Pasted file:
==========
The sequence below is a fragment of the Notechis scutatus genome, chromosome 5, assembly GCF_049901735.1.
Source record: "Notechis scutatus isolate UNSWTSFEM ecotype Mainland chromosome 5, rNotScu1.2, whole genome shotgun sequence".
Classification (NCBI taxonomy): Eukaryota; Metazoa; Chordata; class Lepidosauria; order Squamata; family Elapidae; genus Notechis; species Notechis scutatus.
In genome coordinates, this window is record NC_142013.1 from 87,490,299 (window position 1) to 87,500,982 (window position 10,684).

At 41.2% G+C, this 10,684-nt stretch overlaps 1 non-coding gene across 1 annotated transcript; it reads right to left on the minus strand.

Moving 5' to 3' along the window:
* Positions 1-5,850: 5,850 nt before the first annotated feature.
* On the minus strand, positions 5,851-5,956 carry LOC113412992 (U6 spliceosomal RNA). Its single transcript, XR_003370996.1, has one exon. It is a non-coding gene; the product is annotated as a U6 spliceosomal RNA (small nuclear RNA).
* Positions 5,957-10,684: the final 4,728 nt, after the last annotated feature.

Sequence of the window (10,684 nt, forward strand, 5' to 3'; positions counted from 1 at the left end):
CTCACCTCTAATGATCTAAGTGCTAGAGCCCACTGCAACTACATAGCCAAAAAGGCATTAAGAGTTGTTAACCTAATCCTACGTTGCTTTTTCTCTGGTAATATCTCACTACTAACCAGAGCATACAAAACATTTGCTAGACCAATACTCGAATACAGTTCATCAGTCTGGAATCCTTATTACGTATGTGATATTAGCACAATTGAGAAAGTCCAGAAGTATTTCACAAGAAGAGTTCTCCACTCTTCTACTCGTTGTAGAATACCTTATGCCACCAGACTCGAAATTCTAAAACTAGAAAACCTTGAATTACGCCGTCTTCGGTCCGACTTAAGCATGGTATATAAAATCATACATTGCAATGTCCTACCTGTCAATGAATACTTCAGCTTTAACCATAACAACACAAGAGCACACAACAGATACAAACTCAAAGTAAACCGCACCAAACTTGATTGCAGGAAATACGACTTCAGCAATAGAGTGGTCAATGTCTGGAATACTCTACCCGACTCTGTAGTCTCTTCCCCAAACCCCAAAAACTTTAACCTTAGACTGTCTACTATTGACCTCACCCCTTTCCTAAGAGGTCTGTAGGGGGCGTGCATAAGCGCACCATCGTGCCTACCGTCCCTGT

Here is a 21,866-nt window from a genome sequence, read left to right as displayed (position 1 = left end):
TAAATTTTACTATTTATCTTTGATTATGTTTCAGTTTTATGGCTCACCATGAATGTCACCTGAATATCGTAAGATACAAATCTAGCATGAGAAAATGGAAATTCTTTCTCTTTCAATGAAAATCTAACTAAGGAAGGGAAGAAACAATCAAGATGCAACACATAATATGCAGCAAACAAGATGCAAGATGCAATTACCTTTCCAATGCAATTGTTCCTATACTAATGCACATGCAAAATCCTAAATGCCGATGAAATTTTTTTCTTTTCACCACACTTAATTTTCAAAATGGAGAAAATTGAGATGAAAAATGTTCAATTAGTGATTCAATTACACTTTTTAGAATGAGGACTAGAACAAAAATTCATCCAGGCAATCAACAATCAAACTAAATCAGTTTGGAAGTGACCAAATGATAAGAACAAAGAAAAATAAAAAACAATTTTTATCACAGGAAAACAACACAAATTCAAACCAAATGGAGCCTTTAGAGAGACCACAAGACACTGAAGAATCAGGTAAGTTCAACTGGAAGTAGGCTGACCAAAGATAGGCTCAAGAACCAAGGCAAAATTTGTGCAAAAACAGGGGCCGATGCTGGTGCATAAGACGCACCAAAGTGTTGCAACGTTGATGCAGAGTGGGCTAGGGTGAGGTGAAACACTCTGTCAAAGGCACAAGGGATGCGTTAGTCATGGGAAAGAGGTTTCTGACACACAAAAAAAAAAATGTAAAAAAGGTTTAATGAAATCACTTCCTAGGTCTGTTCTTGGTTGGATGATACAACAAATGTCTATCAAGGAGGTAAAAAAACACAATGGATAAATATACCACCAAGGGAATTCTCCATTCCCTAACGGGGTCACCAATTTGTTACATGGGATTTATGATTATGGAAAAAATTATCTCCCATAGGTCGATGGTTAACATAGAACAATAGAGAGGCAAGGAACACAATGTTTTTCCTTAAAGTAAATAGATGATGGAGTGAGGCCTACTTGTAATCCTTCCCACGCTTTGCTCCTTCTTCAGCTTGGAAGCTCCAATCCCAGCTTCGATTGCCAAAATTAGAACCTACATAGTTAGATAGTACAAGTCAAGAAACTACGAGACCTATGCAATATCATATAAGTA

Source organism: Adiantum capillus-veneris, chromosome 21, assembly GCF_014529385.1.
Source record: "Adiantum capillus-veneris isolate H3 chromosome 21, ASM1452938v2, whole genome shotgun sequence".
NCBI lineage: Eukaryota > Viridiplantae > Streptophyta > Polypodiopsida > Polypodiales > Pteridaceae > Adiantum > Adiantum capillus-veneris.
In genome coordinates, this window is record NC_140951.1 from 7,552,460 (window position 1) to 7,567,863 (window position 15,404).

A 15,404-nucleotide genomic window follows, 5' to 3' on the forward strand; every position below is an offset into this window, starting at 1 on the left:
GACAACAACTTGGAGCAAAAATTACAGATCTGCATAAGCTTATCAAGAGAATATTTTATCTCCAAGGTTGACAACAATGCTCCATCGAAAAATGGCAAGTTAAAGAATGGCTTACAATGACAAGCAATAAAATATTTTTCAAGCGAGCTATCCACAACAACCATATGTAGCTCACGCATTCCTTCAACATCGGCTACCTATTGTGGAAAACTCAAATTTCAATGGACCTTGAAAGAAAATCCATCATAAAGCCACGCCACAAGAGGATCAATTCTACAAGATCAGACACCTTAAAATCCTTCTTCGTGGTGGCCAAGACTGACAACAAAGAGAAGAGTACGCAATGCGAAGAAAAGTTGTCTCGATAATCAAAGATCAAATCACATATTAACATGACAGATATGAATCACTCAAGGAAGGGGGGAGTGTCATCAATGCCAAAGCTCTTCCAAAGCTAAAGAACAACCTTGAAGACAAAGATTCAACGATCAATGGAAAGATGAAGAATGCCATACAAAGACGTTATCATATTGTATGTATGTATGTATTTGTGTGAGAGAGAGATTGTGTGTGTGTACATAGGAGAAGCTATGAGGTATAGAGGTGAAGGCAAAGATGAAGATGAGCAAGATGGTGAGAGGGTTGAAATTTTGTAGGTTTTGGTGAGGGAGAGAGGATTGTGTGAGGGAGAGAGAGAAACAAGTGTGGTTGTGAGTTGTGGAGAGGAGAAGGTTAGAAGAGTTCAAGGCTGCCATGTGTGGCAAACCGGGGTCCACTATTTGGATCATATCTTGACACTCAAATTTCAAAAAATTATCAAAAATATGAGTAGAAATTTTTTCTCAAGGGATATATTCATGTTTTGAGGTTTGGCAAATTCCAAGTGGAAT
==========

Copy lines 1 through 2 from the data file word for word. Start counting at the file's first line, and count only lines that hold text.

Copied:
The sequence below is a fragment of the Notechis scutatus genome, chromosome 5, assembly GCF_049901735.1.
Source record: "Notechis scutatus isolate UNSWTSFEM ecotype Mainland chromosome 5, rNotScu1.2, whole genome shotgun sequence".